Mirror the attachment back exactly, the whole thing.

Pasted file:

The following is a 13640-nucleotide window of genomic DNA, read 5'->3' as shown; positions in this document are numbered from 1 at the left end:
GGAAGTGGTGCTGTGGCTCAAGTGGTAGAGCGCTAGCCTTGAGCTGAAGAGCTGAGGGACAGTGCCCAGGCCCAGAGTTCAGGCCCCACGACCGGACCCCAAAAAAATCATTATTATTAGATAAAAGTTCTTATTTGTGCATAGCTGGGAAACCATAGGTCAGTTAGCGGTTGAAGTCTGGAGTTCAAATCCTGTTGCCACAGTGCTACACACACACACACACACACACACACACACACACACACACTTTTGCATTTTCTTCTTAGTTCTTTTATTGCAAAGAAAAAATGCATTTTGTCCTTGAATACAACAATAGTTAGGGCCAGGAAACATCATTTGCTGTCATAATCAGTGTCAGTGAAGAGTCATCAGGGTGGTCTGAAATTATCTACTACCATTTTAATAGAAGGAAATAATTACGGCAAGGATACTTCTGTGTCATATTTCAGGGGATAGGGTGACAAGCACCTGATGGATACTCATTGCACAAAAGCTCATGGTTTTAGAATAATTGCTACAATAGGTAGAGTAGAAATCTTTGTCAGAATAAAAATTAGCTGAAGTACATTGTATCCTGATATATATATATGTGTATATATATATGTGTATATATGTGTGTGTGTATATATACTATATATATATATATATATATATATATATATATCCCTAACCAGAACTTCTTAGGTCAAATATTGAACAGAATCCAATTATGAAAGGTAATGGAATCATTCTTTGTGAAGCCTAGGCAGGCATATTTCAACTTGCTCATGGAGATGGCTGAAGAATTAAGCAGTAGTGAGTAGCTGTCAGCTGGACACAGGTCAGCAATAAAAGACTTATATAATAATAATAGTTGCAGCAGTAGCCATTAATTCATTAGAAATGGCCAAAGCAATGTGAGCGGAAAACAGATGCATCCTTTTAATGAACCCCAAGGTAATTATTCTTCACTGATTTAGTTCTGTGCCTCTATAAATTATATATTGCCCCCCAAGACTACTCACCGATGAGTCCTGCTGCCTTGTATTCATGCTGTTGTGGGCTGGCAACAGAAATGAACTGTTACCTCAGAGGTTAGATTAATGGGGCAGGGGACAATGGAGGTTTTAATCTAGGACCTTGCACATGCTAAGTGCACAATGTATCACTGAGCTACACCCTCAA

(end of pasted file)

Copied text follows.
The following is a 13640-nucleotide window of genomic DNA, read 5'->3' as shown; positions in this document are numbered from 1 at the left end:
GGAAGTGGTGCTGTGGCTCAAGTGGTAGAGCGCTAGCCTTGAGCTGAAGAGCTGAGGGACAGTGCCCAGGCCCAGAGTTCAGGCCCCACGACCGGACCCCAAAAAAATCATTATTATTAGATAAAAGTTCTTATTTGTGCATAGCTGGGAAACCATAGGTCAGTTAGCGGTTGAAGTCTGGAGTTCAAATCCTGTTGCCACAGTGCTACACACACACACACACACACACACACACACACACACACACTTTTGCATTTTCTTCTTAGTTCTTTTATTGCAAAGAAAAAATGCATTTTGTCCTTGAATACAACAATAGTTAGGGCCAGGAAACATCATTTGCTGTCATAATCAGTGTCAGTGAAGAGTCATCAGGGTGGTCTGAAATTATCTACTACCATTTTAATAGAAGGAAATAATTACGGCAAGGATACTTCTGTGTCATATTTCAGGGGATAGGGTGACAAGCACCTGATGGATACTCATTGCACAAAAGCTCATGGTTTTAGAATAATTGCTACAATAGGTAGAGTAGAAATCTTTGTCAGAATAAAAATTAGCTGAAGTACATTGTATCCTGATATATATATATGTGTATATATATATGTGTATATATGTGTGTGTGTATATATACTATATATATATATATATATATATATATATATATCCCTAACCAGAACTTCTTAGGTCAAATATTGAACAGAATCCAATTATGAAAGGTAATGGAATCATTCTTTGTGAAGCCTAGGCAGGCATATTTCAACTTGCTCATGGAGATGGCTGAAGAATTAAGCAGTAGTGAGTAGCTGTCAGCTGGACACAGGTCAGCAATAAAAGACTTATATAATAATAATAGTTGCAGCAGTAGCCATTAATTCATTAGAAATGGCCAAAGCAATGTGAGCGGAAAACAGATGCATCCTTTTAATGAACCCCAAGGTAATTATTCTTCACTGATTTAGTTCTGTGCCTCTATAAATTATATATTGCCCCCCAAGACTACTCACCGATGAGTCCTGCTGCCTTGTATTCATGCTGTTGTGGGCTGGCAACAGAAATGAACTGTTACCTCAGAGGTTAGATTAATGGGGCAGGGGACAATGGAGGTTTTAATCTAGGACCTTGCACATGCTAAGTGCACAATGTATCACTGAGCTACACCCTCAA